And that is a scary, scary thing. A very old textbook shows how noses were re-shaped in the late fifteen hundreds.
We think of plastic surgery as a relatively modern innovation. But actually, it's been around for a long time. Over four hundred years ago, at least a few surgeons were already performing rhinoplasty. There were some notable differences, though. Today, all a patient has to do is pony up the dough or go on Bridalplasty. Back then, they really had to want it.
A book published in 1597 by a professor of surgery at the Universty de Bologna has a section describing how doctors re-shaped a patient's nose. It was a weeks-long process that had to be both painful and inconvenient. First, the skin on the patient's arm was sewn to the patient's nose, with the arm still attached. The patient stayed like that, with their arm glued to their face, for about three weeks.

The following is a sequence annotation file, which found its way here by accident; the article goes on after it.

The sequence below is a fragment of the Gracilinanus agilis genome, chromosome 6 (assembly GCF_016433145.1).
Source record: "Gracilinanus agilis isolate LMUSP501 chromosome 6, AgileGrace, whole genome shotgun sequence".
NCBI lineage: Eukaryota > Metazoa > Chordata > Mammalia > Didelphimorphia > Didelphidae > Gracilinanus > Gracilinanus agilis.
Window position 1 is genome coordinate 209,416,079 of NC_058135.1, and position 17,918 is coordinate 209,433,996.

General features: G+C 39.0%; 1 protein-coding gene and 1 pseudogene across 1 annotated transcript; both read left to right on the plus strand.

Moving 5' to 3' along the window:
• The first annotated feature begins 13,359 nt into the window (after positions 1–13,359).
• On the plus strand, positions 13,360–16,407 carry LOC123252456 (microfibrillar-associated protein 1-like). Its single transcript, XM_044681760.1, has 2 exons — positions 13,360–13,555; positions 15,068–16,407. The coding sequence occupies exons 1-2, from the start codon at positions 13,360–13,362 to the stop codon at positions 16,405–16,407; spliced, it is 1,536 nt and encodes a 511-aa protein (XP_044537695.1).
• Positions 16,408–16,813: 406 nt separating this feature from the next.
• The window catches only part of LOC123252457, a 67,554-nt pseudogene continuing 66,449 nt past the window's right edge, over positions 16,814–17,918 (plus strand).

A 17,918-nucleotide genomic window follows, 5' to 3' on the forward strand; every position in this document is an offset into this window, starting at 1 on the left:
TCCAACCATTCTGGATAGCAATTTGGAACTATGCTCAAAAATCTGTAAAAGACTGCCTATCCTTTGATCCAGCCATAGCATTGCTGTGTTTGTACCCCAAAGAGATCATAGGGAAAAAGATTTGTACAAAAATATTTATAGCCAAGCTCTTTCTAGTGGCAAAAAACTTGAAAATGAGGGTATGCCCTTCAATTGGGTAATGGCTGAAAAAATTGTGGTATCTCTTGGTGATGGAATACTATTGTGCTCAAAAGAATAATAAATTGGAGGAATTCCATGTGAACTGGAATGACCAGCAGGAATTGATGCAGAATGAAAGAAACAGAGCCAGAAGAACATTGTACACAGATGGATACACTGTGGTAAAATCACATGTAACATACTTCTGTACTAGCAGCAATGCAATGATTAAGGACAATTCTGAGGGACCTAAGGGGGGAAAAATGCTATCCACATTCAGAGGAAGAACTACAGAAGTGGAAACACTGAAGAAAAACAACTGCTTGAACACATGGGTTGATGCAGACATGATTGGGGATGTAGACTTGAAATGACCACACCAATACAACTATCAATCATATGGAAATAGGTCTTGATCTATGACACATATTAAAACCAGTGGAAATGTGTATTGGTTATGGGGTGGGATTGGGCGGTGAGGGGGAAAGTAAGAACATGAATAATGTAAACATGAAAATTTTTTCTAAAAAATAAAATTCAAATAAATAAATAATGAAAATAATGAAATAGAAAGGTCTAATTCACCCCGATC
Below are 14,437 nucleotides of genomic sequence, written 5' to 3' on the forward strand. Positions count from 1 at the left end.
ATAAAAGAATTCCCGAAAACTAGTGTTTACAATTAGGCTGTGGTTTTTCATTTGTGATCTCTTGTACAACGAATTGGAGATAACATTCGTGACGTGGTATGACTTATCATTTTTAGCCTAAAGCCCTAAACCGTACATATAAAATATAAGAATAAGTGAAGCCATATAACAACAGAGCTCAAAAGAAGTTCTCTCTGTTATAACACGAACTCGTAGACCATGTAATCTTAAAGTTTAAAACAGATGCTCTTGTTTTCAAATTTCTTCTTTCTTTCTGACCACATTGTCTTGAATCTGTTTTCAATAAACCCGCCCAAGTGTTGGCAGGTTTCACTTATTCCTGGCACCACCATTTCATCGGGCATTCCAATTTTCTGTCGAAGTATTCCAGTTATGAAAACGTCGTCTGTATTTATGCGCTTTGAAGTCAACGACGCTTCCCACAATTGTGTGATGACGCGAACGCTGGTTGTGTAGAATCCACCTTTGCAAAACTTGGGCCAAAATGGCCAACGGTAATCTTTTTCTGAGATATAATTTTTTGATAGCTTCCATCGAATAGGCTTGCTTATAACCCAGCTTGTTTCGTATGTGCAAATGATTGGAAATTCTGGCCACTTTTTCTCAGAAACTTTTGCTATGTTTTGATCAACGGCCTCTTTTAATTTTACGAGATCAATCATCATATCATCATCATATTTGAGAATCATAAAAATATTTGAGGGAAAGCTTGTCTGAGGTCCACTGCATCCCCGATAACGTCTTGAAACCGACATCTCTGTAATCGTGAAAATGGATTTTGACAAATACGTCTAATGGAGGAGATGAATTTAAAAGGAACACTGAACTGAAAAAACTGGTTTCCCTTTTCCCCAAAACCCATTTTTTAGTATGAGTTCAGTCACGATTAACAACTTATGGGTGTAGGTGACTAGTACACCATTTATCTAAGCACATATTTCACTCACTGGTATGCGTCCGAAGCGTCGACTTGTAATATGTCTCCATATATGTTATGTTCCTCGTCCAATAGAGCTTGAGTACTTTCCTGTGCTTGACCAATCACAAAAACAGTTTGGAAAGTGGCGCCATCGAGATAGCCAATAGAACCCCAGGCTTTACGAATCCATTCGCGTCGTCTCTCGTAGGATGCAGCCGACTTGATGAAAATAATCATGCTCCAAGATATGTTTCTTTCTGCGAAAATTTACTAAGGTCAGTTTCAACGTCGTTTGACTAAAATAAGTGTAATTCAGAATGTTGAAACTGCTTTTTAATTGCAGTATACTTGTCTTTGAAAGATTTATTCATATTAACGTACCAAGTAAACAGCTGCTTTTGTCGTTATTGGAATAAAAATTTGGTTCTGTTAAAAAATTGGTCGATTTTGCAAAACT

After three weeks, a portion of the skin on the arm would have grown to attach itself to the patient's nose. The arm was released, but the procedure still wasn't over yet. After another two weeks, the new nose skin was stretched and shaped, like putty, to give the patient a nose.
The surgery wasn't a popular choice with women, since an oddly-shaped nose wasn't much of a problem in a time when having a good portion of one's teeth meant beauty. It was most often performed on gravely wounded war veterans.